• They have over three and a half million in cap space as the Cap currently sits.
  • Darryl Sutter is no longer the general manager.
  • The Edmonton Oilers are still a much worse team.
  • Mike Cammalleri has way more heart than Rene Bourque.

Bad News

  • The roster is still lacking anything that resembles a bona-fide  first or second line center.
  • The 11 NTC’s and NMC’s will make it really difficult to improve through trading, even if the bad contracts didn’t.
  • Dennis Wideman.
  • The Wild improved more than they did.

Forecast: 

High: Bubble team 7-10  if the defense and goaltending can come together well enough to cover for an offense that will continue to struggle they can squeak into the post season. It would take converting about three of last years over time losses to regulation wins, and one of hte regulation losses to a win.

Low: Afterthought. Even if the defense is the same as it was last year (14th in goals against) if  the offense doesn’t improve over last years 24th place finish, there isn’t going to be much joy in Calgary.

X-Factor

There are lots of them for this team. Jarome Iginla is rumored to be moved ef every season, and Jay Bouwmeester was the apparent target of at least two big market eastern conference powers trade talks. If one or both of these guys are moved, it rewrites the whole team. Iginla may be playing for a contract, or possibly planning to retire, either way he would want to go out on top. Then there is the infusion of players like Hudler, Cervenka, and Comeau who all have something to prove, one and all they could be upgrades or downgrades.

 

The Bruins have been one of the much rumored most interested and or best bidding in the suitors for Bobby Ryan since word came out that he was disgusted by being scapegoated for the last two or three seasons. It is hard to look at his career and not imagine what a boon he could be any team. Four full NHL seasons, four 30+ goal seasons. Big body. Willing hitter. Accurate shooter. Willing to drop the gloves.

But for a team like the Boston Bruins who have a top five offense, he isn’t necessary. Particularly not if it involves mortgaging the future. The next two drafts will hold some quality defensemen the Bruins should not cost themselves opportunities at. First round picks should be off the table in any trade discussions. If you ask seven serious Bruins observers how many of the defensive prospects in the Bruins system have a strong chance at playing top 3 minutes for the Bruins, the list will be quite short. The list that everyone agrees on might not exist at all.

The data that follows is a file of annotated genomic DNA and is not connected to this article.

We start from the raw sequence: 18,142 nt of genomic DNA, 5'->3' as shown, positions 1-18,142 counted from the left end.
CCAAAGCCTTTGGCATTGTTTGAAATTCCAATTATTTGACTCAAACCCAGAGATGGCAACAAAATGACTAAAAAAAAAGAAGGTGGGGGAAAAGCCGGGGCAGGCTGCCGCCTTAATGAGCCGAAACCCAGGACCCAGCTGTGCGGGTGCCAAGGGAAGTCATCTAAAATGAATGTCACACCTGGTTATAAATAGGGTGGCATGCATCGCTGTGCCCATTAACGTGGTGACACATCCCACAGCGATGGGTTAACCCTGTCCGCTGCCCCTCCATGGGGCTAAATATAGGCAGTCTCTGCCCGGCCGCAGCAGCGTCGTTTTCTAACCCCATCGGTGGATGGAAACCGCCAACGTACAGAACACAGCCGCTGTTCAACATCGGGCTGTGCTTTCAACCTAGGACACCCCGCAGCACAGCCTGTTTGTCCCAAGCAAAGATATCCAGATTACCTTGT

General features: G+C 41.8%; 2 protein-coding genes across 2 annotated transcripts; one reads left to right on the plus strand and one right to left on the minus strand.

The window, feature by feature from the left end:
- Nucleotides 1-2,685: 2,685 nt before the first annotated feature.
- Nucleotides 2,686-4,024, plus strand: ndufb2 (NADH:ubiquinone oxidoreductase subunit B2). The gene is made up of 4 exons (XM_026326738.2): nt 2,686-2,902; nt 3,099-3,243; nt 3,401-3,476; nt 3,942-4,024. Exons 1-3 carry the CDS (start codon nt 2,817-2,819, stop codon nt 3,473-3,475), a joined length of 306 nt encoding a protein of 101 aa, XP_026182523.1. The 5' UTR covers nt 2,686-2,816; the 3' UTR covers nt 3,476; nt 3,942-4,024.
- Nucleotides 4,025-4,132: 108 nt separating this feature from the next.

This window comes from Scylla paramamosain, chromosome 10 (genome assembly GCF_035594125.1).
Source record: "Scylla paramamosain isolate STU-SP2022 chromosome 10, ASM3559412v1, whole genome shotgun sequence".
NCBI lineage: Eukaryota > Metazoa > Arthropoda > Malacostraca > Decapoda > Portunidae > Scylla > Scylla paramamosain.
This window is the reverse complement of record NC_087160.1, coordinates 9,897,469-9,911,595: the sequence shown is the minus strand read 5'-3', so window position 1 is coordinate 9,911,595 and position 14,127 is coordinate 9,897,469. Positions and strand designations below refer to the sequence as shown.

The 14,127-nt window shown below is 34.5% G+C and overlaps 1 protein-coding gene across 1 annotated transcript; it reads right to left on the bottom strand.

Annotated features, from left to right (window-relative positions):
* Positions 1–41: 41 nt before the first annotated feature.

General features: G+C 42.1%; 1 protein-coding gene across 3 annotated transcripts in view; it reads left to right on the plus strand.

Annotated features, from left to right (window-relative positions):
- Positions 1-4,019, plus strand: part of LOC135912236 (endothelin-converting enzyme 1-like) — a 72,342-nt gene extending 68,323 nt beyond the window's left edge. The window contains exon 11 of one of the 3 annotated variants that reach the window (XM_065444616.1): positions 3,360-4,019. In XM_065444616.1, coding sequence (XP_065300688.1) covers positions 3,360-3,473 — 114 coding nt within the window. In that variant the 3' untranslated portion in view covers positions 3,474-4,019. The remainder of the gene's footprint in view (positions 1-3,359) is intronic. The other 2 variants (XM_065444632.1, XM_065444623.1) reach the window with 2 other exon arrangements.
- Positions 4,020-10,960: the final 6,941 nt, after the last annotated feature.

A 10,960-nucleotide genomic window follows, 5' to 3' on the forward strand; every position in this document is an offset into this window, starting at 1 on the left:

If we put discussion of Hamilton and Krug on the shelf my list  it isn’t very long and two of them are college players. Either of them could wash out, likely both are three to four years away. Looking at the AHL and ECHL players some have been called up and looked not anywhere near ready, others have been in the system several years and never gotten called up. Then there are the guys fresh out of the very short college seasons. No few people would say these players will need two years of good health and lots of playing time just to be conditioned enough to play a major role in the NHL.

Going back to Torey Krug and Dougie Hamilton the two have one thing in common. If you guessed size, please go find an eye doctor, and do have someone else drive you. Both are known best for their offensive contributions. If there’s one thing we know about Bruins fans, its that they expect defensemen to have a large component of defense in their game. Corvo, Kaberle (who is and was better than Corvo), Wideman, Montador and others have all been ridden out of town on a rail for their defensive deficiencies. Corvo’s vilification won’t be the last time, and it is unlikely either Krug or Hamilton would escape a similar fate if they don’t have at least an average defensive presence.